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  1. TekkaMaki is offline
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    Trying to make sense of it all

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    Posted On:
    12/25/2005 1:30am

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    The Fundamental Flaws of Mixed Martial Arts

    Don't let the name of this thread fool you. This is not a MMA bashing thread or anything like that. My intention with this topic is to discuss a few glaring flaws I have seen in mixed martial arts competition and training and hopefully we'll get some good discussion going on how this could be changed/fixed or, for those who disagree, why it shouldn't.

    These are some fundamental flaws I have noticed in MMA training and competition:

    The advent of time limits has completely changed the game.
    Before time limits, the point of any MMA (or vale tudo, at that time) match was to win by knockout or by submission. There were no time limits and no judges. Also, there were no rounds. It is pretty common that we see fighters very nearly defeated with a submission hold, but who manage to stall just long enough for the round to end. At the beginning of the following round, the fighters return to a standing position in the middle of the ring. Granted, today's fighters are conditioned very well and most of them can fight for long periods of time without giving up a submission or an opportunity for a knockout. While imposing a time limit has lessened the chances of serious injury to the fighters and made sure matches didn't go on forever, the breaking up of rounds has made it possible for some fighters to use stalling and turtling to their advantage.

    "Technical Knockouts" are not always knockouts.
    Don't get me wrong, here. I don't think these fighters should be put in more danger than they already are. For the most part, MMA is actually safer right now than professional boxing. We'll probably never see a Moo Duk Kim incident in MMA. However, I think that those who are proponents of the realism of MMA will have to agree that there is really no telling what would have or could have happened after the referee stops the fight. While it is a safe bet that the fighter who was claimed the victor would pummel his opponent into sleepyland, it is also entirely possible for a significantly rocked fighter to regain his composure. The main flaw here is that it falls under the referee's discretion, and sometimes referees make bad calls.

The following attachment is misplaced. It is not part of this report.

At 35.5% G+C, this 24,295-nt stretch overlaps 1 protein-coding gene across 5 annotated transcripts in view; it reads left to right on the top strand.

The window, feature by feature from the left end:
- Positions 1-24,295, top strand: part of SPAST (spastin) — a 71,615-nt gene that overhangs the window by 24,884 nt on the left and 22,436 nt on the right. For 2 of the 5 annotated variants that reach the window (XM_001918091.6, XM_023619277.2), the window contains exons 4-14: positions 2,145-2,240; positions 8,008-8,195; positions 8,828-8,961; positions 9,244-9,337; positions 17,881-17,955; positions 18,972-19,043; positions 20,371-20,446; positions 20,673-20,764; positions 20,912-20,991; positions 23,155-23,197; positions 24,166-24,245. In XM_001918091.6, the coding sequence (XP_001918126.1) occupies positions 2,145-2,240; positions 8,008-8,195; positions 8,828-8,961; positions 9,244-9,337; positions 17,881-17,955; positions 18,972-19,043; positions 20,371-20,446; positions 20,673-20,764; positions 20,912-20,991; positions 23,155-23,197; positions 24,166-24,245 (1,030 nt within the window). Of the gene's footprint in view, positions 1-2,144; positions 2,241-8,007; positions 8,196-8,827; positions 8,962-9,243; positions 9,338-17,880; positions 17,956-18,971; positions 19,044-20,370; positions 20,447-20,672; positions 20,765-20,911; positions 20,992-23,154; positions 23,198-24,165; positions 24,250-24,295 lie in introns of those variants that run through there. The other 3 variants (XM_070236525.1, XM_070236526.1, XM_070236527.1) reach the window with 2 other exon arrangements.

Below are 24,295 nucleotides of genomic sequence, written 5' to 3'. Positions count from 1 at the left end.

If you go to a standing/down guard position in a real fight, you're retarded.
    It is not uncommon in some MMA organizations for a fighter to drop to his back or remain on his back while his opponent is standing up after escaping from a bad position. The fighter on the ground then uses his legs to push, kick and annoy the other fighter. This position has almost no chance whatsoever of any kind of payoff in the ring, and the only reason fighters get away with it is because said organizations prohibit the stomping of the face while an opponent is on his back. In a situation in which this is allowed, the man on his back is going to be stomped all over the goddamn place.

    Fighters train grappling, striking and clinching separately and get stuck in "modes."

    I have seen far too many MMA/NHB fights in which a fighter in the dominant position fails to take advantage of an opportunity to strike his opponent because he is caught in "grappling mode." On the other side of that same coin, fighters also get KOed because they get stuck in "striking mode" against someone who they have no business standing up with. Alot of MMA gyms don't train that transition. They practice boxing for awhile, then take off the gloves and practice grappling, usually from the knees, and then they practice clinch techniques and some more boxing or muay thai at the end of the training session. This is a pretty common routine. Shootfighters who are successful in MMA are usually successful because shootfighters train for all ranges of combat collectively.

    Just about any MMA fight can be won with two key elements.
    Few would argue that a well timed takedown followed immediately by a ground and pound would end most MMA fights by submission or TKO relatively quickly. A fighter on his back can try to strike upward, but has little to know power. The fighter on top can easily ignore his punches and pound him into the mat. This is the very same strategy some idiot you get into a fight with at the bar would employ, he just wouldn't be as good at it. Because fighters get stuck in "modes" they often miss the opportunity to end the fight quickly this way.

    Way too many wild punches.
    I will stand by that I have yet to see a really good boxer in MMA. Every time I see two fighters duke it out in an MMA ring, I see two guys who are supposed to be skilled martial artists just swinging at each other. These guys train in boxing every day, but when they step in the ring they're throwing haymakers. It just doesn't seem right. Every once in a great while you'll see a right cross KO a guy, but more often than not the fighters are just wailing on each other with very little science or technique involved. These guys need to learn to keep their heads after getting hit.